Organic farmer Roger Lansink says the success or failure of his operation rests squarely on his shoulders. “We can’t blame any crop failures on synthetic inputs—because we don’t use any,” he says.
“But,” he adds, “we can also take all the credit for raising a successful, healthy crop.”
The good news is the Lansinks often get to take credit for their successes. “The quality of our corn and beans has been improving quite nicely,” he says. “The last time we tested our corn it tested 9 and 9.5 on protein levels. For most corn coming into the feed mills right now, six to seven is the average range for conventional corn, so I think we are doing pretty well.”
Unlocking the potential
The secret to the Lansink family’s growing success is rooted deeply in healthy soil. “With organic agriculture, in particular, productive, healthy crops begin in healthy soil,” he says.
As a result, much of the Lansink’s farm management efforts are focused on practices that enable soil microorganisms to help them unlock their farm’s potential. Cover crops (also called green manures) and diverse cropping rotations provide the foundation for the farm’s soil health management system.
Mr. Lansink says it’s important to plant crops in an appropriate rotation sequence so they can enhance the soil’s nutrient availability for the following crop. Likewise, the use of cover crops further feed the biology in the soil and the integrations of livestock manure also supplements the Lansink’s soil fertility.
But farming using soil health principles wasn’t always a part of Mr. Lansink’s approach. He grew up on a conventional farm and began his farming career using conventional farming techniques. He and his family transitioned to organic production in 1995 after reading about successful organic farming operations in other parts of the country and after talking with organic farmers in the area.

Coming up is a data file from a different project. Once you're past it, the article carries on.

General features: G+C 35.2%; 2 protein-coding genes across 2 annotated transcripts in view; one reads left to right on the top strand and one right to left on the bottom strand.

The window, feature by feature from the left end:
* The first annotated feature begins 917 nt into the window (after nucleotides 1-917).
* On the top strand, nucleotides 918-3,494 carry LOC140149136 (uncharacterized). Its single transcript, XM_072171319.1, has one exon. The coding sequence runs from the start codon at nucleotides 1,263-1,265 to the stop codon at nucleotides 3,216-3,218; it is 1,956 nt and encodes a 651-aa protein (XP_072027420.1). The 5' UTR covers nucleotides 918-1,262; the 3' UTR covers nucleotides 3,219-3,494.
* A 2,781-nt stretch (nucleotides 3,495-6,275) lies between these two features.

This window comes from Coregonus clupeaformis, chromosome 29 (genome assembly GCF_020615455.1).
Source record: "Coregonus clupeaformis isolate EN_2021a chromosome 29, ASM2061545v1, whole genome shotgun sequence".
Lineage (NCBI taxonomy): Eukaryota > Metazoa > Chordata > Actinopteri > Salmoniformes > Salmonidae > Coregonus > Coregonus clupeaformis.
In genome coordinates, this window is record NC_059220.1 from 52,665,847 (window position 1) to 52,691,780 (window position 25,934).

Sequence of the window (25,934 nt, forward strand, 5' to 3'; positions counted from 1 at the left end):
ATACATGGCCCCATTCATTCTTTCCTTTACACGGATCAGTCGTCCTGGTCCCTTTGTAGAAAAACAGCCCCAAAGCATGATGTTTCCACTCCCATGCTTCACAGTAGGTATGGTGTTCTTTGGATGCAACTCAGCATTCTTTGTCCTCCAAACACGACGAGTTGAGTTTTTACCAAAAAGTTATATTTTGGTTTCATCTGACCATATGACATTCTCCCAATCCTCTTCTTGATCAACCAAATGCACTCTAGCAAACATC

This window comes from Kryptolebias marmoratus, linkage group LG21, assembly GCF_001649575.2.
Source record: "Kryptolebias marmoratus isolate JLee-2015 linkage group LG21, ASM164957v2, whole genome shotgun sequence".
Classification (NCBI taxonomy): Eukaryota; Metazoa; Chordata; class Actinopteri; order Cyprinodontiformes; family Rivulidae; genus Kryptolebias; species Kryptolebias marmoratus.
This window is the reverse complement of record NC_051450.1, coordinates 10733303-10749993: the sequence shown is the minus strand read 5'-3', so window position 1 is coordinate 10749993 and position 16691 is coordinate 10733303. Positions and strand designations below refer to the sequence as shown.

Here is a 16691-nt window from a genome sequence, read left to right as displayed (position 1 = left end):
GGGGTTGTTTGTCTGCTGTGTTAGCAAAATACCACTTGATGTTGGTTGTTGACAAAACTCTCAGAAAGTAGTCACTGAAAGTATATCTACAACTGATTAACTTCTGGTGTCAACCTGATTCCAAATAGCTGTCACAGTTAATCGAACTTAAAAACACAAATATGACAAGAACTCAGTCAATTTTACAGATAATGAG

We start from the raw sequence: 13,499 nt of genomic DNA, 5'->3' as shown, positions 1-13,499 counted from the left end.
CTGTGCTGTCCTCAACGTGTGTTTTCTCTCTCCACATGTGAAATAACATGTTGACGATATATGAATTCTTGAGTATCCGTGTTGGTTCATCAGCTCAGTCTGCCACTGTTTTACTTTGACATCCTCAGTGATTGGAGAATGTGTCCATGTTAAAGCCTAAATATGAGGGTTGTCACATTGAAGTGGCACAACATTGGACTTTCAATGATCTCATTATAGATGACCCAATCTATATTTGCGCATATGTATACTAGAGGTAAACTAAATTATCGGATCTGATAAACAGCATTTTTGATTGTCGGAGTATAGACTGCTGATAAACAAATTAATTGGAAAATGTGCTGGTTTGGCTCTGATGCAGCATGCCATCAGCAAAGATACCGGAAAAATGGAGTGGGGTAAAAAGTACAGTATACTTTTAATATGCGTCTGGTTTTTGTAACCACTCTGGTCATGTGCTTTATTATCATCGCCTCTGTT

“We just kind of figured if they can do it, we can do it, and so we got really enthused about it,” he says.
Today, the Lansinks farm 850 acres of certified organic field crops including oats, corn, soy, barley, peas, and alfalfa near Odebolt, Iowa. In addition, they have pasture for cattle, and custom feed turkeys for a national food processor.
Overcoming the tillage challenge
One of the principle pillars of soil health management is limiting soil disturbance. However, this creates challenges for organic producers like the Lansinks.
“We cannot use chemicals to terminate a green manure or a cover crop, so we have to use tillage,” he says. “But we try to minimize that tillage as much as possible. We try to incorporate that green manure as close to planting the next crop or the following crop so that the soil is disturbed for just a short amount of time.”
As a result of these efforts, the farm’s soil health improvements have been dramatic.
“We are finding out that the negative effects of the tillage are not as bad as when we came out of a conventional system into the organic system,” he says. “Our soils are loosening up, they are becoming more compatible with what we are doing and so the fertility level is coming up—the color, the texture of the soil is changing and we’re seeing all kinds of improvements and benefits.”
Sharing, caring and educating
Mr. Lansink has served on the Iowa Organic Advisory board since 1998 and is a founding member and President of the Iowa Organic Association. “Our main objective is education—to help farmers become organic producers, to educate consumers and to promote the industry,” he says.
And what is the best education advice he would give when it comes to soil health management in an organic system?
“My recommendation is always start slow, start small,” he says. “Don’t put the whole farm into a green manure or cover crop right away. Start small and diversify, don’t just use one, use a couple of different options and don’t plant your cover crops real thick at first. “Start out very light and work your way up.”
But Mr. Lansink’s best advice isn’t limited to organic growers.
“I would encourage all farmers, no matter what style of operation, to pay attention to soil health,” he says. “I know we need to produce food for the world, I understand that, but we need to do so in a way that will preserve the soil for future generations.”